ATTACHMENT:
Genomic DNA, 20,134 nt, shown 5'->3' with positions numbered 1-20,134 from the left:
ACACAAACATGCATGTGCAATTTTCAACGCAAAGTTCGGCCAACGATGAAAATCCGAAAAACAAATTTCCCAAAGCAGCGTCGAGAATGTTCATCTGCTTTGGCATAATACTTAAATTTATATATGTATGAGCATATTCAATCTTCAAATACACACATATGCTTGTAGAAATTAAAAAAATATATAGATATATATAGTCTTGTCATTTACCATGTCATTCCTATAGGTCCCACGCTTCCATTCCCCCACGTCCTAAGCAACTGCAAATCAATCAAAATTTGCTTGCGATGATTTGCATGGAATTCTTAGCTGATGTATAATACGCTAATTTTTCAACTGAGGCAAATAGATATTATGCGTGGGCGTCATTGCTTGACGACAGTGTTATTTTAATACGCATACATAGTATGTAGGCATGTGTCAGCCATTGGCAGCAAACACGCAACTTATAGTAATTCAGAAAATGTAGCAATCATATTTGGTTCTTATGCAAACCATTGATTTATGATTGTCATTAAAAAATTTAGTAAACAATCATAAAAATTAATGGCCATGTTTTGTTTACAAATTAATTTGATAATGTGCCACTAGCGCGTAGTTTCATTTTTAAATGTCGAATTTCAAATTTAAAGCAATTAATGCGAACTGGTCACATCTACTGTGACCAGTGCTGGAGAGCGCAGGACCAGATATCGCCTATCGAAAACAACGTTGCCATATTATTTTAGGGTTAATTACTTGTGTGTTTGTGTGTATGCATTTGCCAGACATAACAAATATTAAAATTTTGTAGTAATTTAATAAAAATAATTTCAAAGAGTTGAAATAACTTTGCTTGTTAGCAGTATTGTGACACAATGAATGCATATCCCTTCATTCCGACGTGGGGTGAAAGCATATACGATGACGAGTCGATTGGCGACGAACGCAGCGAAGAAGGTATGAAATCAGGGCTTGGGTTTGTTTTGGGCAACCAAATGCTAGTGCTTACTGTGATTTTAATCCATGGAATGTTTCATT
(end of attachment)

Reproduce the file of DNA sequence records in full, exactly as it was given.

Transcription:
Genomic DNA, 20,134 nt, shown 5'->3' with positions numbered 1-20,134 from the left:
ACACAAACATGCATGTGCAATTTTCAACGCAAAGTTCGGCCAACGATGAAAATCCGAAAAACAAATTTCCCAAAGCAGCGTCGAGAATGTTCATCTGCTTTGGCATAATACTTAAATTTATATATGTATGAGCATATTCAATCTTCAAATACACACATATGCTTGTAGAAATTAAAAAAATATATAGATATATATAGTCTTGTCATTTACCATGTCATTCCTATAGGTCCCACGCTTCCATTCCCCCACGTCCTAAGCAACTGCAAATCAATCAAAATTTGCTTGCGATGATTTGCATGGAATTCTTAGCTGATGTATAATACGCTAATTTTTCAACTGAGGCAAATAGATATTATGCGTGGGCGTCATTGCTTGACGACAGTGTTATTTTAATACGCATACATAGTATGTAGGCATGTGTCAGCCATTGGCAGCAAACACGCAACTTATAGTAATTCAGAAAATGTAGCAATCATATTTGGTTCTTATGCAAACCATTGATTTATGATTGTCATTAAAAAATTTAGTAAACAATCATAAAAATTAATGGCCATGTTTTGTTTACAAATTAATTTGATAATGTGCCACTAGCGCGTAGTTTCATTTTTAAATGTCGAATTTCAAATTTAAAGCAATTAATGCGAACTGGTCACATCTACTGTGACCAGTGCTGGAGAGCGCAGGACCAGATATCGCCTATCGAAAACAACGTTGCCATATTATTTTAGGGTTAATTACTTGTGTGTTTGTGTGTATGCATTTGCCAGACATAACAAATATTAAAATTTTGTAGTAATTTAATAAAAATAATTTCAAAGAGTTGAAATAACTTTGCTTGTTAGCAGTATTGTGACACAATGAATGCATATCCCTTCATTCCGACGTGGGGTGAAAGCATATACGATGACGAGTCGATTGGCGACGAACGCAGCGAAGAAGGTATGAAATCAGGGCTTGGGTTTGTTTTGGGCAACCAAATGCTAGTGCTTACTGTGATTTTAATCCATGGAATGTTTCATT